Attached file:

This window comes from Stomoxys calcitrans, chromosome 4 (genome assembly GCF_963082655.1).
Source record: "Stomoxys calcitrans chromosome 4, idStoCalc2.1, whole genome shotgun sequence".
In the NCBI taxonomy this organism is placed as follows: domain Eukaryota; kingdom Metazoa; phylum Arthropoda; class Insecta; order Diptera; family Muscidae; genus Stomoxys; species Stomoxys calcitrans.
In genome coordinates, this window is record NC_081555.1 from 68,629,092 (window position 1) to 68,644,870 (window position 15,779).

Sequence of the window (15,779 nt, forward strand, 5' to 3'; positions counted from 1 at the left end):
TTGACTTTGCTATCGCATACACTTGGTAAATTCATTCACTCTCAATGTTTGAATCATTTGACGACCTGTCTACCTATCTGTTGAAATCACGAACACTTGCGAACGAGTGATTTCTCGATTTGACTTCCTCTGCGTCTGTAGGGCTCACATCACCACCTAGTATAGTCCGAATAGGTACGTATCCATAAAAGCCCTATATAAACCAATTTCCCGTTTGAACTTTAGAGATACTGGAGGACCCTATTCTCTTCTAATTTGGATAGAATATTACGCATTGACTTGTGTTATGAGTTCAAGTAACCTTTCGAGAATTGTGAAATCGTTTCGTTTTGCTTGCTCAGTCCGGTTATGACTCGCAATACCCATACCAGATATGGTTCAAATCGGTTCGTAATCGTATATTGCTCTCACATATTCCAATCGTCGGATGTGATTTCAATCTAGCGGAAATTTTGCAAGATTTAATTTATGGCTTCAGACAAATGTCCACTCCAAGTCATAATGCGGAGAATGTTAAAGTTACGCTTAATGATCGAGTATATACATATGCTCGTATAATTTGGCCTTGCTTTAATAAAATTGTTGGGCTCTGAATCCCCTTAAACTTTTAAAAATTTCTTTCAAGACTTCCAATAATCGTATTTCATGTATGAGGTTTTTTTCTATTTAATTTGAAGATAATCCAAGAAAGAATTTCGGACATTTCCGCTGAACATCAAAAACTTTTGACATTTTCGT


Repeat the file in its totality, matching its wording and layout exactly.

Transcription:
This window comes from Stomoxys calcitrans, chromosome 4 (genome assembly GCF_963082655.1).
Source record: "Stomoxys calcitrans chromosome 4, idStoCalc2.1, whole genome shotgun sequence".
In the NCBI taxonomy this organism is placed as follows: domain Eukaryota; kingdom Metazoa; phylum Arthropoda; class Insecta; order Diptera; family Muscidae; genus Stomoxys; species Stomoxys calcitrans.
In genome coordinates, this window is record NC_081555.1 from 68,629,092 (window position 1) to 68,644,870 (window position 15,779).

Sequence of the window (15,779 nt, forward strand, 5' to 3'; positions counted from 1 at the left end):
TTGACTTTGCTATCGCATACACTTGGTAAATTCATTCACTCTCAATGTTTGAATCATTTGACGACCTGTCTACCTATCTGTTGAAATCACGAACACTTGCGAACGAGTGATTTCTCGATTTGACTTCCTCTGCGTCTGTAGGGCTCACATCACCACCTAGTATAGTCCGAATAGGTACGTATCCATAAAAGCCCTATATAAACCAATTTCCCGTTTGAACTTTAGAGATACTGGAGGACCCTATTCTCTTCTAATTTGGATAGAATATTACGCATTGACTTGTGTTATGAGTTCAAGTAACCTTTCGAGAATTGTGAAATCGTTTCGTTTTGCTTGCTCAGTCCGGTTATGACTCGCAATACCCATACCAGATATGGTTCAAATCGGTTCGTAATCGTATATTGCTCTCACATATTCCAATCGTCGGATGTGATTTCAATCTAGCGGAAATTTTGCAAGATTTAATTTATGGCTTCAGACAAATGTCCACTCCAAGTCATAATGCGGAGAATGTTAAAGTTACGCTTAATGATCGAGTATATACATATGCTCGTATAATTTGGCCTTGCTTTAATAAAATTGTTGGGCTCTGAATCCCCTTAAACTTTTAAAAATTTCTTTCAAGACTTCCAATAATCGTATTTCATGTATGAGGTTTTTTTCTATTTAATTTGAAGATAATCCAAGAAAGAATTTCGGACATTTCCGCTGAACATCAAAAACTTTTGACATTTTCGT